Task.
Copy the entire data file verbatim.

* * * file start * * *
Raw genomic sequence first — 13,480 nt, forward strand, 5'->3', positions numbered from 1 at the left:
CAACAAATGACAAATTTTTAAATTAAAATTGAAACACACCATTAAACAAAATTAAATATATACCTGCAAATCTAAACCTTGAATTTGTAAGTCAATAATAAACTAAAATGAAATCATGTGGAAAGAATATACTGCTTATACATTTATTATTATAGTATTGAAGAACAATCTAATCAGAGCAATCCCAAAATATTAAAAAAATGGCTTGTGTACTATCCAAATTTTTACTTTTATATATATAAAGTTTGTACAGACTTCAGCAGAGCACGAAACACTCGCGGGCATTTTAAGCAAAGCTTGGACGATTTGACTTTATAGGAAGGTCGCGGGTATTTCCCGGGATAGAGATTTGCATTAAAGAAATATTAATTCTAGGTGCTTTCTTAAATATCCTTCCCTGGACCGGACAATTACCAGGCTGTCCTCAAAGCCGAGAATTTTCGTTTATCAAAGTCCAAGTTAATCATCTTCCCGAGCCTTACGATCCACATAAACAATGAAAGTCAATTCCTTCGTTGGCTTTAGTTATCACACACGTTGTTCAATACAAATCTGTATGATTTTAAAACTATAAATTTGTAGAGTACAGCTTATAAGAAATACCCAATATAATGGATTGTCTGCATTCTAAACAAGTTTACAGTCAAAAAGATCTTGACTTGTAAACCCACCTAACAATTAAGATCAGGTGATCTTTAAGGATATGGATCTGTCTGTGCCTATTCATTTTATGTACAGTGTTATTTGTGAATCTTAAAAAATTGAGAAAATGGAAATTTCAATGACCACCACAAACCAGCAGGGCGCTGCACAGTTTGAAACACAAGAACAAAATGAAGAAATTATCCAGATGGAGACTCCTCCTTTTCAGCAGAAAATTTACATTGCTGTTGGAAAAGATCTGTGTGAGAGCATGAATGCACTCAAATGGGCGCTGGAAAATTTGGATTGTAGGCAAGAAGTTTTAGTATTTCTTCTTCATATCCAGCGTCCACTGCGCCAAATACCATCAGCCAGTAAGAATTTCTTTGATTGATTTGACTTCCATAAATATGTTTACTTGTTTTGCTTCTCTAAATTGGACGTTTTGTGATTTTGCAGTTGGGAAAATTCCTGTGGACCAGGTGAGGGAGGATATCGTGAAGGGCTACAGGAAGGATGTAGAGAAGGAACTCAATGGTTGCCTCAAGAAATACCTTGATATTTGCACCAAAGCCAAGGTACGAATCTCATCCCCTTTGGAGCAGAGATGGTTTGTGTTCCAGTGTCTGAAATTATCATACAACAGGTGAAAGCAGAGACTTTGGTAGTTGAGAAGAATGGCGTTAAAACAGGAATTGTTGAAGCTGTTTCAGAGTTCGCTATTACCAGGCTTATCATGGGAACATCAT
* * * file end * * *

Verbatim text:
Raw genomic sequence first — 13,480 nt, forward strand, 5'->3', positions numbered from 1 at the left:
CAACAAATGACAAATTTTTAAATTAAAATTGAAACACACCATTAAACAAAATTAAATATATACCTGCAAATCTAAACCTTGAATTTGTAAGTCAATAATAAACTAAAATGAAATCATGTGGAAAGAATATACTGCTTATACATTTATTATTATAGTATTGAAGAACAATCTAATCAGAGCAATCCCAAAATATTAAAAAAATGGCTTGTGTACTATCCAAATTTTTACTTTTATATATATAAAGTTTGTACAGACTTCAGCAGAGCACGAAACACTCGCGGGCATTTTAAGCAAAGCTTGGACGATTTGACTTTATAGGAAGGTCGCGGGTATTTCCCGGGATAGAGATTTGCATTAAAGAAATATTAATTCTAGGTGCTTTCTTAAATATCCTTCCCTGGACCGGACAATTACCAGGCTGTCCTCAAAGCCGAGAATTTTCGTTTATCAAAGTCCAAGTTAATCATCTTCCCGAGCCTTACGATCCACATAAACAATGAAAGTCAATTCCTTCGTTGGCTTTAGTTATCACACACGTTGTTCAATACAAATCTGTATGATTTTAAAACTATAAATTTGTAGAGTACAGCTTATAAGAAATACCCAATATAATGGATTGTCTGCATTCTAAACAAGTTTACAGTCAAAAAGATCTTGACTTGTAAACCCACCTAACAATTAAGATCAGGTGATCTTTAAGGATATGGATCTGTCTGTGCCTATTCATTTTATGTACAGTGTTATTTGTGAATCTTAAAAAATTGAGAAAATGGAAATTTCAATGACCACCACAAACCAGCAGGGCGCTGCACAGTTTGAAACACAAGAACAAAATGAAGAAATTATCCAGATGGAGACTCCTCCTTTTCAGCAGAAAATTTACATTGCTGTTGGAAAAGATCTGTGTGAGAGCATGAATGCACTCAAATGGGCGCTGGAAAATTTGGATTGTAGGCAAGAAGTTTTAGTATTTCTTCTTCATATCCAGCGTCCACTGCGCCAAATACCATCAGCCAGTAAGAATTTCTTTGATTGATTTGACTTCCATAAATATGTTTACTTGTTTTGCTTCTCTAAATTGGACGTTTTGTGATTTTGCAGTTGGGAAAATTCCTGTGGACCAGGTGAGGGAGGATATCGTGAAGGGCTACAGGAAGGATGTAGAGAAGGAACTCAATGGTTGCCTCAAGAAATACCTTGATATTTGCACCAAAGCCAAGGTACGAATCTCATCCCCTTTGGAGCAGAGATGGTTTGTGTTCCAGTGTCTGAAATTATCATACAACAGGTGAAAGCAGAGACTTTGGTAGTTGAGAAGAATGGCGTTAAAACAGGAATTGTTGAAGCTGTTTCAGAGTTCGCTATTACCAGGCTTATCATGGGAACATCAT